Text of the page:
Supporting a person with dementia to keep a healthy mouth

Good mouth care isn’t just about brushing teeth twice a day. It’s also about eating well, drinking plenty of fluids, having regular check-ups at the dentist and looking out for signs of any problems developing.

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Helping a person with dementia brush their teeth

Supporting a person with dementia with personal care isn’t always easy. There can often be challenges and changes.

If you are helping someone to brush their teeth, there are things you can do make it easier for both of you. 

Establish a routine

The most important part of mouth care is brushing teeth twice a day, including just before going to sleep.

This healthy routine can help prevent dental problems developing. It is also a good chance to check the rest of the mouth for any concerns.

Encourage the person to do the task themselves

Where possible, try to encourage a person with dementia to brush their teeth themselves. Some people may find this difficult because of their dementia symptoms or other health problems, such as arthritis.

If the person is struggling, assist them, but it’s best not to take over completely. Instead, try gently prompting them or only helping when they get stuck. If you need to brush their teeth for them, see tips below.

Having sugary foods less often

Sugary foods can be enjoyable and don’t generally do much harm, providing they’re only eaten occasionally.

If they are eaten regularly throughout the day, however, it’s important to make sure they don’t cause tooth decay. This risk can be reduced by brushing regularly and keeping the mouth moist.

Tips for helping a person to brush their teeth

  • Make sure your hands are clean. Wash your hands thoroughly first and wear disposable gloves to avoid risk of infection.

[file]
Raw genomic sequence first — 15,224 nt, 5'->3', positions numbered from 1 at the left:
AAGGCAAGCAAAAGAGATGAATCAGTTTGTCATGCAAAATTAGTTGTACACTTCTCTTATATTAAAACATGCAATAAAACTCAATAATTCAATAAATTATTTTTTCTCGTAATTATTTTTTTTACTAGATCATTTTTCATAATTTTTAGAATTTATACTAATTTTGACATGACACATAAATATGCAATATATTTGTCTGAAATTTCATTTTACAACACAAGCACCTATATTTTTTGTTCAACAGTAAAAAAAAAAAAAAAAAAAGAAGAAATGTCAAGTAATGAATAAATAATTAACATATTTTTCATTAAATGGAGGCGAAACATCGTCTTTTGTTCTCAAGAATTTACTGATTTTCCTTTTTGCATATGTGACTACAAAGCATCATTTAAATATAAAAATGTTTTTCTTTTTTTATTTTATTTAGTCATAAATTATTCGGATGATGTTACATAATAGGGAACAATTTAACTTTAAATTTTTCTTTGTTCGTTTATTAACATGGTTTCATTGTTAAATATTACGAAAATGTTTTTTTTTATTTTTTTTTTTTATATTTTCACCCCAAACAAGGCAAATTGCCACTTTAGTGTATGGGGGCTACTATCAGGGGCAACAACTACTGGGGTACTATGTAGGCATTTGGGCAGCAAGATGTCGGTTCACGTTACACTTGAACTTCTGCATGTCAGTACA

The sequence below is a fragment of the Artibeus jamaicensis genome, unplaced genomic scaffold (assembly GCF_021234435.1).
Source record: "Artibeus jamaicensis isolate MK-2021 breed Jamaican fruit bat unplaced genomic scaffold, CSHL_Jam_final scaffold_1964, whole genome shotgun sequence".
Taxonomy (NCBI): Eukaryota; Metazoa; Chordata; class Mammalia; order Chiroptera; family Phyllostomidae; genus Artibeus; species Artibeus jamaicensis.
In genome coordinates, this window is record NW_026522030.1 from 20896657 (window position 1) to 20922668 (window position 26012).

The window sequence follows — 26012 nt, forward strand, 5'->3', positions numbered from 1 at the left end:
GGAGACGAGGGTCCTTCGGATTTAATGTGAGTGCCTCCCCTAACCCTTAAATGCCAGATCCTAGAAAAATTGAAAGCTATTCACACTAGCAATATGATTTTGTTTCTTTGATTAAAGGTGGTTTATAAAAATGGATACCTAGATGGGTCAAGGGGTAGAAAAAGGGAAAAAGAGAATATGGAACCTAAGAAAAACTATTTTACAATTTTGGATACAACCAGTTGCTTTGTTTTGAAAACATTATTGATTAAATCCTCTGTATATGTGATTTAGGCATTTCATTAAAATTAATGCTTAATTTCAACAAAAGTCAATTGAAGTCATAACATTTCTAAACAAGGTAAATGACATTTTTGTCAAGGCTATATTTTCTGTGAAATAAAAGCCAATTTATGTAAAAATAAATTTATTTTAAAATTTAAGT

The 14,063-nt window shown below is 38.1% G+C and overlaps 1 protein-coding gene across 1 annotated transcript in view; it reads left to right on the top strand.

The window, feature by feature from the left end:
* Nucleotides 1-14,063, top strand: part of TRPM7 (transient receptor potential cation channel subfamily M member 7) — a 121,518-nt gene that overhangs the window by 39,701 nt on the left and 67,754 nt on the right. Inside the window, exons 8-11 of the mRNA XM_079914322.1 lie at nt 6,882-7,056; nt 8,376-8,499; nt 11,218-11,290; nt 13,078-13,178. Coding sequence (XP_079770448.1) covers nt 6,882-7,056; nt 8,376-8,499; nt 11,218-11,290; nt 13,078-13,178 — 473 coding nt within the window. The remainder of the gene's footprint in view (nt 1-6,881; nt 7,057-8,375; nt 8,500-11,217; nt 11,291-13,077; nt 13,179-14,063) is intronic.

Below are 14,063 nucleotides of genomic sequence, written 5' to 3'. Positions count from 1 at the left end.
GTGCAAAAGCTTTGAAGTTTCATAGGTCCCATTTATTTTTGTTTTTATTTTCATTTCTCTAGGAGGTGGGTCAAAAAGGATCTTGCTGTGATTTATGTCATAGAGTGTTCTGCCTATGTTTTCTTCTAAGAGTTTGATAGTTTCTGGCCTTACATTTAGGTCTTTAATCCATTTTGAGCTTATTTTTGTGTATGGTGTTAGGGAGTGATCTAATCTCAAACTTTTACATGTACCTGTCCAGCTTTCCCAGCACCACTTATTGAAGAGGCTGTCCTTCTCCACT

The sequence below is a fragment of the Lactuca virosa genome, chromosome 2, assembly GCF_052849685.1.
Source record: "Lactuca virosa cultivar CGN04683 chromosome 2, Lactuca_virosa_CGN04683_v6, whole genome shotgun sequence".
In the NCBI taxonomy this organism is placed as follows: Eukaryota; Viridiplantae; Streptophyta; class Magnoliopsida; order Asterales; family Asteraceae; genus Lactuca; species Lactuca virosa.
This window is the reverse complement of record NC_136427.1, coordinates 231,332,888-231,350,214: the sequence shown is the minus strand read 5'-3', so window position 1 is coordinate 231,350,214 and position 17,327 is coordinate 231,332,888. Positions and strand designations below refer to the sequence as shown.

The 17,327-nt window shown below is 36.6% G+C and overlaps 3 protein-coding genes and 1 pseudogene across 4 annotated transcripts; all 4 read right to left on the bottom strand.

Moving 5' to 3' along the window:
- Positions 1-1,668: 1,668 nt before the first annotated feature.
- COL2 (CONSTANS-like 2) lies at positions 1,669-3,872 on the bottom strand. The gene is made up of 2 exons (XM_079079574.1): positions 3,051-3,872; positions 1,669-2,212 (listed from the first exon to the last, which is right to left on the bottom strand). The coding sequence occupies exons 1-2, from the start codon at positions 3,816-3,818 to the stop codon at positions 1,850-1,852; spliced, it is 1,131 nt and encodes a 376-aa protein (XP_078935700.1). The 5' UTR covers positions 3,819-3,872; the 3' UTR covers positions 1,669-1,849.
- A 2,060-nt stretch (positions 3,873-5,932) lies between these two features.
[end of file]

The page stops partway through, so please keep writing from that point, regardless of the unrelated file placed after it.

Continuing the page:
• Apply a pea-sized amount of fluoride toothpaste to a toothbrush. Press it well into the bristles so it doesn’t fall off – particularly if using an electric toothbrush.
  • Stand to the side of the person and help them to move their hand as they hold the toothbrush.
  • Using two toothbrushes can sometimes help. Use the handle of the other toothbrush to gently lift the person’s cheeks away from their teeth and gums. This should make it easier for you to see inside the whole of their mouth as you brush.
  • If you can, check the person’s teeth and gums for any mouth care problems such as bleeding, ulcers, broken teeth, teeth with holes in or dark staining, or any lumps or swelling.
  • Brush the teeth and gums in a circular, ‘round-and-round’ motion not backwards and forwards. 
  • Make sure you brush the teeth from these different angles:
    • behind the teeth (the ‘inside’), with the toothbrush facing diagonally towards the gum
    • on the top (biting surface) of the teeth, with the toothbrush facing horizontally up or down
    • in front of the teeth (the ‘outside’), with the toothbrush facing diagonally towards the gum.
  • Brush the top set of teeth for one minute (spend 30 seconds on each side of the mouth). Repeat this on the bottom set of teeth.
  • Use an interdental brush to clean in between teeth, if you are able to do this. Your dentist should be able to advise you on the best way.
  • Encourage the person to spit out the toothpaste after brushing. They should not rinse with water or use mouthwash straightaway. This helps to keep fluoride on the surface of the teeth to protect them from decay.
  • Use a toothpaste that doesn’t foam if the person with dementia has difficulty swallowing, or problems with choking. This may be easier and safer. Your dentist should be able to tell you where you can get this.

In some cultures, ‘chewing sticks’ may be used for maintaining a healthy mouth, ideally alongside regular brushing with toothpaste. If the person you are caring for likes to use them, try to support them to keep using them safely.